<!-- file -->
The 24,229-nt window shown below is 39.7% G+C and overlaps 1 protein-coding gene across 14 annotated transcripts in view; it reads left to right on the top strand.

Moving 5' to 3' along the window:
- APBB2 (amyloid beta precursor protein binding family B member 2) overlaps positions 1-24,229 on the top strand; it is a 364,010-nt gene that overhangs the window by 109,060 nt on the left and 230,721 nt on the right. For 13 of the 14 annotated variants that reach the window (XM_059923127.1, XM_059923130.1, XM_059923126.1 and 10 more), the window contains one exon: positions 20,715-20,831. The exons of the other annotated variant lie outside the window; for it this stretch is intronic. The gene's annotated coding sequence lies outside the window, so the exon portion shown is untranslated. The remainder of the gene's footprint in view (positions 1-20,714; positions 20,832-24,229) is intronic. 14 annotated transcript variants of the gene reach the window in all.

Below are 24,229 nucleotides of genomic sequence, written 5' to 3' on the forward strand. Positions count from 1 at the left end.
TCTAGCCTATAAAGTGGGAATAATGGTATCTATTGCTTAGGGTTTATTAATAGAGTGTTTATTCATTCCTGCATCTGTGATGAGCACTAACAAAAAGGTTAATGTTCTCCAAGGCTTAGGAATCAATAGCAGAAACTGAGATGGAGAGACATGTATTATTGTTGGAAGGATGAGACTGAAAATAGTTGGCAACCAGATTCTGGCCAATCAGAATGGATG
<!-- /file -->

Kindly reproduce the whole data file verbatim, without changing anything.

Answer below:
The 24,229-nt window shown below is 39.7% G+C and overlaps 1 protein-coding gene across 14 annotated transcripts in view; it reads left to right on the top strand.

Moving 5' to 3' along the window:
- APBB2 (amyloid beta precursor protein binding family B member 2) overlaps positions 1-24,229 on the top strand; it is a 364,010-nt gene that overhangs the window by 109,060 nt on the left and 230,721 nt on the right. For 13 of the 14 annotated variants that reach the window (XM_059923127.1, XM_059923130.1, XM_059923126.1 and 10 more), the window contains one exon: positions 20,715-20,831. The exons of the other annotated variant lie outside the window; for it this stretch is intronic. The gene's annotated coding sequence lies outside the window, so the exon portion shown is untranslated. The remainder of the gene's footprint in view (positions 1-20,714; positions 20,832-24,229) is intronic. 14 annotated transcript variants of the gene reach the window in all.

Below are 24,229 nucleotides of genomic sequence, written 5' to 3' on the forward strand. Positions count from 1 at the left end.
TCTAGCCTATAAAGTGGGAATAATGGTATCTATTGCTTAGGGTTTATTAATAGAGTGTTTATTCATTCCTGCATCTGTGATGAGCACTAACAAAAAGGTTAATGTTCTCCAAGGCTTAGGAATCAATAGCAGAAACTGAGATGGAGAGACATGTATTATTGTTGGAAGGATGAGACTGAAAATAGTTGGCAACCAGATTCTGGCCAATCAGAATGGATG